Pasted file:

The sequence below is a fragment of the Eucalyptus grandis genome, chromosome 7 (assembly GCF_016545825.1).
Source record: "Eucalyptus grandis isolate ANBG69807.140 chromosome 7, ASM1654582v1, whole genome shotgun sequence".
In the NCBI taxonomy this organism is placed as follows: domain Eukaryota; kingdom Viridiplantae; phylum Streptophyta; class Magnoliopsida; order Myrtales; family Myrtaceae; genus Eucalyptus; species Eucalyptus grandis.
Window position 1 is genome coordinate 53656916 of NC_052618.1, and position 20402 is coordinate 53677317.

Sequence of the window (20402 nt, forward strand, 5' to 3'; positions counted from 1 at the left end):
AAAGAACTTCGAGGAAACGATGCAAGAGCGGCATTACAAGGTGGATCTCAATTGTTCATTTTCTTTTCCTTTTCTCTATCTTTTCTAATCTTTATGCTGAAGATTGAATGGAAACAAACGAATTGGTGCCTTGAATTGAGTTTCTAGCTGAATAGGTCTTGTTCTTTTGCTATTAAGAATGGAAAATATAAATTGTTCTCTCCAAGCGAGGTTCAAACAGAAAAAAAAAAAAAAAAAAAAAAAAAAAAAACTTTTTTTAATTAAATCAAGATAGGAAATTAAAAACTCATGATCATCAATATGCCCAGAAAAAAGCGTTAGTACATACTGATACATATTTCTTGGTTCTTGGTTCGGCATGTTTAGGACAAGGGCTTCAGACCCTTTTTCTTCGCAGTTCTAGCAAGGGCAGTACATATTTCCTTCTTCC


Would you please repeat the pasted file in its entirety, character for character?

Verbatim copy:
The sequence below is a fragment of the Eucalyptus grandis genome, chromosome 7 (assembly GCF_016545825.1).
Source record: "Eucalyptus grandis isolate ANBG69807.140 chromosome 7, ASM1654582v1, whole genome shotgun sequence".
In the NCBI taxonomy this organism is placed as follows: domain Eukaryota; kingdom Viridiplantae; phylum Streptophyta; class Magnoliopsida; order Myrtales; family Myrtaceae; genus Eucalyptus; species Eucalyptus grandis.
Window position 1 is genome coordinate 53656916 of NC_052618.1, and position 20402 is coordinate 53677317.

Sequence of the window (20402 nt, forward strand, 5' to 3'; positions counted from 1 at the left end):
AAAGAACTTCGAGGAAACGATGCAAGAGCGGCATTACAAGGTGGATCTCAATTGTTCATTTTCTTTTCCTTTTCTCTATCTTTTCTAATCTTTATGCTGAAGATTGAATGGAAACAAACGAATTGGTGCCTTGAATTGAGTTTCTAGCTGAATAGGTCTTGTTCTTTTGCTATTAAGAATGGAAAATATAAATTGTTCTCTCCAAGCGAGGTTCAAACAGAAAAAAAAAAAAAAAAAAAAAAAAAAAAAACTTTTTTTAATTAAATCAAGATAGGAAATTAAAAACTCATGATCATCAATATGCCCAGAAAAAAGCGTTAGTACATACTGATACATATTTCTTGGTTCTTGGTTCGGCATGTTTAGGACAAGGGCTTCAGACCCTTTTTCTTCGCAGTTCTAGCAAGGGCAGTACATATTTCCTTCTTCC